Posts tagged ‘guidelines’

May 6, 2014

Oh! The Pain in my Back!

Low back pain by Harrygouvas via Wikimedia Commons Copyright Creative Commons Attribution-ShareAlike 3.0 Unported (CC BY-SA 3.0)Lower back pain is common. In fact, in the US it is a leading reason for a trip to see the doctor. There are many causes for back pain – some of them related to the spine and its components and others related to adjacent structures. Things like kidney stones and diverticulitis can present with back pain. There are also times when the source of back pain is never fully found.


When should you see your doctor and when is imaging for back pain appropriate?


The good thing about back pain is that the natural course for most is improvement of symptoms by around 4 weeks – whether you have specific treatment or not. If you have severe back pain, if it is associated with other symptoms like pain or nerve changes in one of your legs (numbness, burning sensation or tingling) or if symptoms are not improving, a visit to the doctor is in order.


There are published guidelines helping your healthcare provider decide if you will benefit from imaging of the spine. A careful history and physical are key.


Why not image everyone with back pain? Imaging the spine in the majority of us will show abnormalities – our discs (those cartilage cushions between the vertebral bodies) will begin to show changes as we get older. This is a natural age-related process related to being upright – the discs are only good for so many miles! The problem with imaging for back pain is we will often see abnormalities of the discs – some can even be large and impressive – but they do not always correlate with your symptoms. Imaging can lead to confusion and over-treatment, and for uncomplicated back pain will likely not affect how your back pain is managed.


When will imaging for back pain help most? Imaging is recommended for immediate evaluation of some patients with back pain with history or signs that might indicate a serious problem requiring immediate intervention. These include patients with history or signs that might make cancer (a RARE cause of back pain) more likely – things like a known cancer elsewhere in the body or significant weight loss. Signs that there might be an infection are important. Any symptoms that suggest there might be involvement of the nerves to the lower body may also warrant immediate imaging.


Imaging after a trial of physical therapy (usually after a 6 week period) may be indicated in patients who fail to show improvement or have worsening of symptoms. Imaging may also be performed if symptoms persist in patients with history of osteoporosis and concern for new fractures.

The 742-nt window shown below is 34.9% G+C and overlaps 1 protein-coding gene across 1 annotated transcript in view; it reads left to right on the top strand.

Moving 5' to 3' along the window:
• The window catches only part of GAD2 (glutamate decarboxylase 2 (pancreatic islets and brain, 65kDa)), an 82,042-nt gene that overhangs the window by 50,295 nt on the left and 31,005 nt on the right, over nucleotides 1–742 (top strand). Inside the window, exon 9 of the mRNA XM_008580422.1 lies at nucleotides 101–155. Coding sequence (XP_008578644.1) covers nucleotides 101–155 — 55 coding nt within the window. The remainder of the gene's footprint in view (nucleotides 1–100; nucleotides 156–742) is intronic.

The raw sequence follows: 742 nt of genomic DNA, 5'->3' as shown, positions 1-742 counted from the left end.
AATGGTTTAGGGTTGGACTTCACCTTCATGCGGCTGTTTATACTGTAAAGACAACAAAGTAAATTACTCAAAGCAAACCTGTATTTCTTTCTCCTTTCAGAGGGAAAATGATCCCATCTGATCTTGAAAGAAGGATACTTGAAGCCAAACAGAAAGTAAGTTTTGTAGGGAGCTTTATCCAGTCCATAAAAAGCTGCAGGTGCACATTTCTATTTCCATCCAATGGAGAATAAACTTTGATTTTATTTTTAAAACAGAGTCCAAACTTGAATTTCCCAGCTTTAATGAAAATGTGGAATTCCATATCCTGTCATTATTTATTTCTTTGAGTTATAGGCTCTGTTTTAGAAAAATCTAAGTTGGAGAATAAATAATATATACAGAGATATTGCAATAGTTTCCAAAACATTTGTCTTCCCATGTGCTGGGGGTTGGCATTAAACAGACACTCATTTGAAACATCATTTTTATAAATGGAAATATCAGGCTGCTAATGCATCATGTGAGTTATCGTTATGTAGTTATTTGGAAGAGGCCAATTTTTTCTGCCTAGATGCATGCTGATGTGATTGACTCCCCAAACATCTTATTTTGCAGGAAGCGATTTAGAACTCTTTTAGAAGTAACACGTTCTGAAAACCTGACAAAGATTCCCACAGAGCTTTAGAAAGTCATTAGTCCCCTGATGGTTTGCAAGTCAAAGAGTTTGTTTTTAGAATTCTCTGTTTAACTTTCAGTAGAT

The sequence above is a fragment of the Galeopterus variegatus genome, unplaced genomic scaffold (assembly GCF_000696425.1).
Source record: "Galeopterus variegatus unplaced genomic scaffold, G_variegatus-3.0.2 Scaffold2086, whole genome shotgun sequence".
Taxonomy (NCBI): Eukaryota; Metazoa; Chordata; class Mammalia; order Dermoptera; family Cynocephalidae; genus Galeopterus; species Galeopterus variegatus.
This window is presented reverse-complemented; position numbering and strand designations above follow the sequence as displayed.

How do we image and which test do we pick? Those will be explored in our next post on back pain!


So, if you have low back pain remember that in the vast majority of patients, symptoms will get better – although it may take a few weeks. A visit to your doctor will help determine if imaging is needed and will help in the management of your pain.

Image Credit: Low back pain by Harrygouvas via Wikimedia Commons Copyright Creative CommonsAttribution-ShareAlike 3.0 Unported (CC BY-SA 3.0).

Diagnostic Imaging Centers blogs on regularly about women’s health and general radiology Visit our sites for more helpful information!

February 25, 2014

Task Force Guidelines on Aorta Screening in Smokers

Vincent Willem van Gogh (self portrait) Copyright Public Domain

Vincent Willem van Gogh (self portrait) Copyright Public Domain

This is a call to older male smokers. As a smoker you are at risk for many health issues. While heart and lung conditions are the more commonly known diseases for smokers, vascular diseases are another. Abdominal aortic aneurysm, or “AAA,” is yet another significant health issue that may be seen with higher frequency in smokers. An aneurysm is an abnormal ballooning or dilatation of a blood vessel. In this case, the aneurysm involves the aorta – the main artery carrying blood to the abdomen and lower body. As the aneurysm gets bigger, there is a risk of sudden death from rupture.

Recently the USPSTF, a task force that reviews guidelines and screening studies, came forward with a recommendation with the intention of saving lives. The Task Force has issued a recommendation for ultrasound screening of male smokers over the age of 65 for the presence of an abdominal aortic aneurysm. Further research is needed to determine the usefulness of the screening test both in women who smoke and in older male non-smokers.

Making use of the simple non-invasive technology of ultrasound, one-time screenings for men in the high risk category will help improve survival from complications of abdominal aortic aneurysm. For more on the recommendation, we recommend this resource.